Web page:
Wednesday, September 21, 2011

Blog 1- Bar Codes

Recently, companies have begun to incorporate scanable barcodes on advertisements such as magazines, posters, billboards, and now television. My article is about the clothing company Bluefly using 2-D barcodes that allow the customer to obtain more information on their products. Bluefly was one of the first American companies to use their quick response barcode on television commercials. By sparking the curiosity of the consumer, companies like Bluefly can attract more website views which in effect leads to more buying of their products. The fact that Bluefly’s 2-D barcode commercial airs on the television channels Bravo and Lifetime is very important in the success of their device. It is more likely that a woman will be watching lifetime or Bravo than ESPN. Not only is channel location important but also the location in which the bar code is placed. I believe that this product can be useful in attracting people in a quick manner, but if no one notices the barcode than it is not successfully helping the company. I think that this product could be successful because today’s world is based on speed and how fast one can get information.

One concern that has been brought up regarding the barcode is the amount of people that have mobile smart phones. I think that this is problematic for some companies because this barcode technique would be targeting the upper, middle class or the people who can afford these phones. In effect, they would totally be missing a whole demographic of people, the people who can only afford standard mobile fun or no phone at all. That said, in the case of Bluefly they are trying to attract upper middle class women that can afford nice clothing. The article states that in 2010, it was predicted that 25 percent of all phones were smart phones. But by the end of 2011, this will have changed, making smart phones more popular than the standard phone.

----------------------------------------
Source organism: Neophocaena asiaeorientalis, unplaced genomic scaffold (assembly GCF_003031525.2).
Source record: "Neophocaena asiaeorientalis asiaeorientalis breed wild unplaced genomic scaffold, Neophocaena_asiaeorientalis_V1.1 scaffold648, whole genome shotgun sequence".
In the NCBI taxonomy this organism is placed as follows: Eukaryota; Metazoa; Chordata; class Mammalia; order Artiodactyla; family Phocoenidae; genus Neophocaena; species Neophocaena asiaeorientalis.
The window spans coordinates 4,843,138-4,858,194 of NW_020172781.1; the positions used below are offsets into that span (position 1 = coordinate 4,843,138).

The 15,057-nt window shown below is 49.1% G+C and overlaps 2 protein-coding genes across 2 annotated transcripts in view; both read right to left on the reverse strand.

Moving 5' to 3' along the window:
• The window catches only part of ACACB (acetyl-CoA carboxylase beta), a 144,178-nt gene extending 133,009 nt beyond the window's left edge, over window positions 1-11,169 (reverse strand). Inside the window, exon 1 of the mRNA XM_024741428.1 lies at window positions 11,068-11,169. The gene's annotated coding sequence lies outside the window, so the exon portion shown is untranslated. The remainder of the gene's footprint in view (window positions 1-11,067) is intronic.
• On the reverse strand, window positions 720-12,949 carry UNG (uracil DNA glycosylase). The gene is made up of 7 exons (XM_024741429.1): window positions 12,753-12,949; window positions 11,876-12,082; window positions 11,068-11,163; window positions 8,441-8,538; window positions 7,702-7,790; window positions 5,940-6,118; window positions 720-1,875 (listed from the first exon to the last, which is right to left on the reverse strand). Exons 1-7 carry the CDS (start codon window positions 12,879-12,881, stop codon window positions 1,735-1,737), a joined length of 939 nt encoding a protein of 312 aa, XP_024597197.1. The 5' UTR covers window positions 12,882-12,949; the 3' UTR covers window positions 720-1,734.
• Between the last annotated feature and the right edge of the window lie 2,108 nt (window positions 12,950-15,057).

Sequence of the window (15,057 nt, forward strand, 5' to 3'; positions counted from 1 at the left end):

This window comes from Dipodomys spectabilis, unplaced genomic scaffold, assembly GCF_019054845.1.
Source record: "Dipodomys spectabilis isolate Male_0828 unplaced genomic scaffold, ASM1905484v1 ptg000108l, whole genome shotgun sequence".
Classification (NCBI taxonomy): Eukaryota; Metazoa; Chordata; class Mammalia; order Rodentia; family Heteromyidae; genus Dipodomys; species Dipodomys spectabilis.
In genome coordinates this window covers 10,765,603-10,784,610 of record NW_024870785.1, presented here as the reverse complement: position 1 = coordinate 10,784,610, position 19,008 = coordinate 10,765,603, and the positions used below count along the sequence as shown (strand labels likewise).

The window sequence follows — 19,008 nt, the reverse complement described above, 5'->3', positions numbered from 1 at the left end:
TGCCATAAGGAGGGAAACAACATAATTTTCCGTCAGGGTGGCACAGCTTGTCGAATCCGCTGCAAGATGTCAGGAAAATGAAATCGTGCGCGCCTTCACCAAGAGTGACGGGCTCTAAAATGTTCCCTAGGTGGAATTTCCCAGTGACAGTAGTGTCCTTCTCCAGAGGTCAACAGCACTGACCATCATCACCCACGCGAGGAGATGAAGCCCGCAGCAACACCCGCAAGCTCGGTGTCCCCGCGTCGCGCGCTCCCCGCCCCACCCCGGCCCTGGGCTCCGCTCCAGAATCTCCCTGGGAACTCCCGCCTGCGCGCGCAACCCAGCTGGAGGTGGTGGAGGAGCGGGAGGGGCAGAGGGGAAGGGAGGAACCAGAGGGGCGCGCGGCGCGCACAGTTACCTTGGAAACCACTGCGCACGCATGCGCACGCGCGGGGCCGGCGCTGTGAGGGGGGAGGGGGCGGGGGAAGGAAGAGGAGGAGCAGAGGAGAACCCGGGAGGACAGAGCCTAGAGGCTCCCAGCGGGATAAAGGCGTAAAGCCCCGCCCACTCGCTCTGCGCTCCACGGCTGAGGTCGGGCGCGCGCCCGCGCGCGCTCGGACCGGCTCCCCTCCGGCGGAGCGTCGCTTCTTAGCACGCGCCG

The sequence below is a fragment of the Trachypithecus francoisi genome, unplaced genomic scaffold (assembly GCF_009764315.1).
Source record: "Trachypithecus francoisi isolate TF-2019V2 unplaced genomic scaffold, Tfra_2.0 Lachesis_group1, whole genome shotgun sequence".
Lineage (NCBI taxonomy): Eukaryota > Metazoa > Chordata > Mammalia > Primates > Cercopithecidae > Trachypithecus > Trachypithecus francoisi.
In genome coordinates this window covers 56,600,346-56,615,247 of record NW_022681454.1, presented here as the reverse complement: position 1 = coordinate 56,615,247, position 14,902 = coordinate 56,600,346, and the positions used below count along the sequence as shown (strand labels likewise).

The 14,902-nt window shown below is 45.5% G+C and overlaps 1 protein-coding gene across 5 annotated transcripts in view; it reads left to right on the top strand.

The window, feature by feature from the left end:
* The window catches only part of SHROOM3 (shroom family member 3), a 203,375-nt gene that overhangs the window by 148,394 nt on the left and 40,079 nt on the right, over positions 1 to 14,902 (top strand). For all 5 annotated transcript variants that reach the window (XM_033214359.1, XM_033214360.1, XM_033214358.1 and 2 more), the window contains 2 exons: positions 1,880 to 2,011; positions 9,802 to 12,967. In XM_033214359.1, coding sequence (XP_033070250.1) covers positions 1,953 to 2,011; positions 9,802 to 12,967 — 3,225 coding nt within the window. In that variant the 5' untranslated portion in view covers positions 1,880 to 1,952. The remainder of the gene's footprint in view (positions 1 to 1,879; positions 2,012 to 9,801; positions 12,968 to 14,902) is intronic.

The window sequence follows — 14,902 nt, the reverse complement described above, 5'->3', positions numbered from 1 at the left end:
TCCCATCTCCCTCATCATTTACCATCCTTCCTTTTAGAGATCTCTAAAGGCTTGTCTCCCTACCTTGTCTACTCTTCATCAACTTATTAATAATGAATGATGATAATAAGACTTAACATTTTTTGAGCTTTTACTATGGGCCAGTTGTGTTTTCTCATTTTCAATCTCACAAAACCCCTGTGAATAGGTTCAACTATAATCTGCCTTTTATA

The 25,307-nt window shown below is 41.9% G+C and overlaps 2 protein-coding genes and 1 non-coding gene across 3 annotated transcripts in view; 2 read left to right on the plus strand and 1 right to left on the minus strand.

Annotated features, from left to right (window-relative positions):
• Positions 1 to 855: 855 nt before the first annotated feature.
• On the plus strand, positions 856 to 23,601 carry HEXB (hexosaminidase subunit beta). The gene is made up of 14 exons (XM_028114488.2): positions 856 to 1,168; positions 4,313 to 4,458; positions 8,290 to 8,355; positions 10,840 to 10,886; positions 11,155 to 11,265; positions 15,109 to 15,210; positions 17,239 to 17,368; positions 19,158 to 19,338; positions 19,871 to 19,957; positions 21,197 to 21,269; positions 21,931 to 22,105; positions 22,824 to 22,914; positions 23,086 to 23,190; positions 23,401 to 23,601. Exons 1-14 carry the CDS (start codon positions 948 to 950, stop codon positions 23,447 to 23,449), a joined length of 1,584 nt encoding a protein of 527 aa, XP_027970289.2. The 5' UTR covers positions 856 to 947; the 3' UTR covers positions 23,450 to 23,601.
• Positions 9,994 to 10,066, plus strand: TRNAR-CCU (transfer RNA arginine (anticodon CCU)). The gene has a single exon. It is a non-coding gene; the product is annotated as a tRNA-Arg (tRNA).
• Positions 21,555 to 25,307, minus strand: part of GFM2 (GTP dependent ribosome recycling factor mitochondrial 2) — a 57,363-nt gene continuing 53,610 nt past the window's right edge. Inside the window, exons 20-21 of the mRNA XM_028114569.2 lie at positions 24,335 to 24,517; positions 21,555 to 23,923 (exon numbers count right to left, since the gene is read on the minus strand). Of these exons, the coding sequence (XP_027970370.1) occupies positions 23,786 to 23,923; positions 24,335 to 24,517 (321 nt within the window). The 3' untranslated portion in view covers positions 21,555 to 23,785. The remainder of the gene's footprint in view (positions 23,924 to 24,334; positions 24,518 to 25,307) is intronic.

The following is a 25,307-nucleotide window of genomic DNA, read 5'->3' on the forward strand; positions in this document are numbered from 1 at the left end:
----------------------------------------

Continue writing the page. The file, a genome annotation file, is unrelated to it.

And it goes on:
Furthermore, the barcode can be used for spreading additional information not mentioned in the commercial. If a customer were to use the barcode, they would be able to experience sales on different items of clothing or special offers provided by Bluefly. Another problem that I see arising with this new barcode system is whether people will have trouble using this device. For many years, adults have used standard cell phones and may not be willing to venture out of their comfort zone. For many people, it might be just as easy to go on the computer, go on the Internet, and go to Bluefly’s website. Therefore, I believe that companies like Bluefly should be targeting our generation because we are more technologically advanced than the one before us. I would suggest that Bluefly and, other companies that intend on using this strategy regularly, provide directions on how to successfully use the barcode function. They should never assume that everyone knows how to use the program. Furthermore, I believe that Bluefly should also provide their URL just in case a person does not own a smart phone or cannot figure out how to use it.

I found it interesting that in 2008 the New Times’ Elizabeth Olson wrote an article called Bar Code Sales Tool Is Failing Campus Test. The article explained how many cell phones did not have the technology to use the barcode form of advertising. Another problem that many people had with the pilot of the barcode was that standard text rate was expensive and not worth the use. Three years later, companies such as Bluefly have harnessed this unique capability and have used it to take advantage of an expanding market. I think the barcode is becoming a more efficient way of marketing a company’s website, attracting more views, and more sales.

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